Sunderland taxi driver loses appeal against suspension after being caught speeding on A19
A Sunderland cabbie has failed in his appeal against a month-long suspension of his taxi driver’s licence for failing to report a speeding offence within the required timeframe.
David Gardner Colledge, of Cheltenham Road, appealed against the decision made by Sunderland City Council' s Licensing and Regulatory Committee to suspend his licence after he was convicted in March of a speeding offence in September, 2019.
Magistrates were told that Mr Colledge had exceeded the average 50mph speed limit along the A19 at Testo’s Roundabout, travelling at 66mph.
No passengers were in the vehicle when the offence was committed in the early hours of the morning. Mr Colledge received six penalty points on his licence for speeding.
Sunderland City Council said: “One of the terms for holding a taxi licence is that a licensed driver is required to inform the council of any motoring offences in writing within 72 hours.
"Although Mr Colledge reported the offence to the Council’s Licensing Section, despite previous warnings, he failed to do this within the required 72 hours of conviction. This was the third time he had failed to report a speeding conviction within the required time scale.”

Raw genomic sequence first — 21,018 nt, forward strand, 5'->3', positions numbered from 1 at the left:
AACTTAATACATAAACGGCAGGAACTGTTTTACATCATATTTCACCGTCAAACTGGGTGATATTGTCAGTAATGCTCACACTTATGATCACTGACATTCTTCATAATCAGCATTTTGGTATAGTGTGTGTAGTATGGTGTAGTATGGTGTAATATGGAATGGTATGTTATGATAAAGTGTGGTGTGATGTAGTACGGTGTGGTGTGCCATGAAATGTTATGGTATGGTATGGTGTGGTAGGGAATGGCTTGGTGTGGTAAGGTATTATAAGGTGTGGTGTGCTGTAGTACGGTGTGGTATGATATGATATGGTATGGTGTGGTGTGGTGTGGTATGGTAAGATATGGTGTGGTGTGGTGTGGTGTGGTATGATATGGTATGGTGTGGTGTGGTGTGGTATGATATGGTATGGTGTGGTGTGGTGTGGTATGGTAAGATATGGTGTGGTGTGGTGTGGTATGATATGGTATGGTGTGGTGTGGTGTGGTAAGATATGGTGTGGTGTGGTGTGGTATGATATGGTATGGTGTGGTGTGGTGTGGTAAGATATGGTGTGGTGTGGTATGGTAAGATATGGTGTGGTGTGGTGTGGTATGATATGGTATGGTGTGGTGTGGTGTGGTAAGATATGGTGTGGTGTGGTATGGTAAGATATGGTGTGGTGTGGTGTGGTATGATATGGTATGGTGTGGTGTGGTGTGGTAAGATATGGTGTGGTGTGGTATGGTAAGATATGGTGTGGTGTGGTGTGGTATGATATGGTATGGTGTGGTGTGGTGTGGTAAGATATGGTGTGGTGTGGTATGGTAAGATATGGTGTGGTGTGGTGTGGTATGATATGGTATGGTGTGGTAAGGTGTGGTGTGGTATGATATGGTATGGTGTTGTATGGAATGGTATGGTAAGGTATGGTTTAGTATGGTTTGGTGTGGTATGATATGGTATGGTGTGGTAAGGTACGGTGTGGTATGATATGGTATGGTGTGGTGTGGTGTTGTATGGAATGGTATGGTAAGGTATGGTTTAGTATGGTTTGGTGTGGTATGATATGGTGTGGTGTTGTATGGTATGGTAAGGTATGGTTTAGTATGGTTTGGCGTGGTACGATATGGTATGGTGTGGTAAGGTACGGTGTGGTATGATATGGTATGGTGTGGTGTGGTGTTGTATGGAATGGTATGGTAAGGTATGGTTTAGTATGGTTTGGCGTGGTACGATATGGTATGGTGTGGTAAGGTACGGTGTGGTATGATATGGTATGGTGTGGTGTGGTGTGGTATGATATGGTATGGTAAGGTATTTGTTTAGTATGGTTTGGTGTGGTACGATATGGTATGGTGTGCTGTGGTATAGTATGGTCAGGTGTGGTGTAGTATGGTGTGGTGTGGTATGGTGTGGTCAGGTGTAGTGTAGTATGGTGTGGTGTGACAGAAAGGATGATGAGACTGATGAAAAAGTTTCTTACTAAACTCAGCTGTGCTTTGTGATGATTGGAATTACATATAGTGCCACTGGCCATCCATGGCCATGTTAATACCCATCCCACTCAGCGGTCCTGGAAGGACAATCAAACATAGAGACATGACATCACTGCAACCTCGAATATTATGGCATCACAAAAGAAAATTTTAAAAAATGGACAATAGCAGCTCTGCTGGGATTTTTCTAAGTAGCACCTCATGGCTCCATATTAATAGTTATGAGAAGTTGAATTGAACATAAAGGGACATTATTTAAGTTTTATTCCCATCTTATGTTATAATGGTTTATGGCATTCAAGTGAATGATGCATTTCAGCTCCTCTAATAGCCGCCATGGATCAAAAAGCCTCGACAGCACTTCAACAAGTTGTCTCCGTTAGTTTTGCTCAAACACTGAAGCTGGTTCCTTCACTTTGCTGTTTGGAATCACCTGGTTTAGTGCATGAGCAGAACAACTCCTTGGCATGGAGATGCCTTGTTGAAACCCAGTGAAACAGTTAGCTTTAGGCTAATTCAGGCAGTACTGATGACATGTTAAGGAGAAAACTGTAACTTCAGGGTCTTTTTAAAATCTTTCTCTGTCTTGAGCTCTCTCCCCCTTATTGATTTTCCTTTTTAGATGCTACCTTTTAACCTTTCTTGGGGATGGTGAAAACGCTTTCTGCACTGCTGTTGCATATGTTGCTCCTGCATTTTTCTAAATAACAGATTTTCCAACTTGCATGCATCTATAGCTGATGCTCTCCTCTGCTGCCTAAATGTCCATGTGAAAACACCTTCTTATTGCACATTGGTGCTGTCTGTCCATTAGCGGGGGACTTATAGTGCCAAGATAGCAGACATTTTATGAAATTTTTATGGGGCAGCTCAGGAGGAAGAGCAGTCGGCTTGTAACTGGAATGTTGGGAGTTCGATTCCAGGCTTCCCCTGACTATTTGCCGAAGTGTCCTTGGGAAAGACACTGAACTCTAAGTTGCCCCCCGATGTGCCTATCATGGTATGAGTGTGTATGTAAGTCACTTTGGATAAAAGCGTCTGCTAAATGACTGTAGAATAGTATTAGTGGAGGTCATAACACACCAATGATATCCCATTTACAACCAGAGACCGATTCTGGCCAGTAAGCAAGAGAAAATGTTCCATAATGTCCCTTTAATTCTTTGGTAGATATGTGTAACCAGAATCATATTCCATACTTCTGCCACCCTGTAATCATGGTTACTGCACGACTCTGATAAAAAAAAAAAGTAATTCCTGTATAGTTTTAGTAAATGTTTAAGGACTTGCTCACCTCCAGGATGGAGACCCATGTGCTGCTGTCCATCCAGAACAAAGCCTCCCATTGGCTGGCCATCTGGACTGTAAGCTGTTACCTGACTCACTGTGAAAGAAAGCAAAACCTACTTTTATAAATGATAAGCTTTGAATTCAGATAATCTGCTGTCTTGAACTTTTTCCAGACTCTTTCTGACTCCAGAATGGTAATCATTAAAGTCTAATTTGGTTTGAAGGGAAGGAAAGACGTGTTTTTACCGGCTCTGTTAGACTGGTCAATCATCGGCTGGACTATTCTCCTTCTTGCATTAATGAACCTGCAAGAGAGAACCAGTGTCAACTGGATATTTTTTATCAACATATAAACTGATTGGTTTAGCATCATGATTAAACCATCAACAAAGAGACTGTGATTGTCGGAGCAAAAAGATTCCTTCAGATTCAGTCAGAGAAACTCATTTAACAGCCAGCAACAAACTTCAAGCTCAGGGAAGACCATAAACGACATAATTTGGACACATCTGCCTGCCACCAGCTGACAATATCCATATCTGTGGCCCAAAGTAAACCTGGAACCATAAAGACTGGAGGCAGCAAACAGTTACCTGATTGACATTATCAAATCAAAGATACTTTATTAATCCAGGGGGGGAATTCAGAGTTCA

Mr Colledge's appeal against the one month suspension of his hackney carriage licence was heard at South Tyneside Magistrates Court on Tuesday, September 21, where it was dismissed.
Councillor Jill Fletcher, Chair of Sunderland City Council's Licensing and Regulatory Committee, which oversees taxi licences, said: “I am extremely pleased that the court agreed with the Committee’s decision.
"We have a duty to protect public safety and to ensure that residents, visitors and those working in our city have confidence that when they use a licensed taxi, their journey will be safe.
"Public safety is our paramount consideration. Motoring convictions whilst licensed can show that a professional driver is not taking their responsibilities seriously.
"Under the terms of their licence, taxi drivers have to disclose to the council in writing, details of any caution or conviction for any offence within 72 hours. The council will then decide whether the licence should be suspended or revoked, having regard to the offence and the circumstances.
"It is vitally important that this notification provision is complied with by all licensed drivers. Unfortunately, there seems to be a growing trend for drivers not to comply with this requirement.
"Whilst acknowledging the committee could have imposed a suspension of up to 12 months, the court agreed that the one month’s suspension was appropriate in the circumstances. The court noted Mr Colledge had failed on three occasions to notify of speeding offences within 72 hours.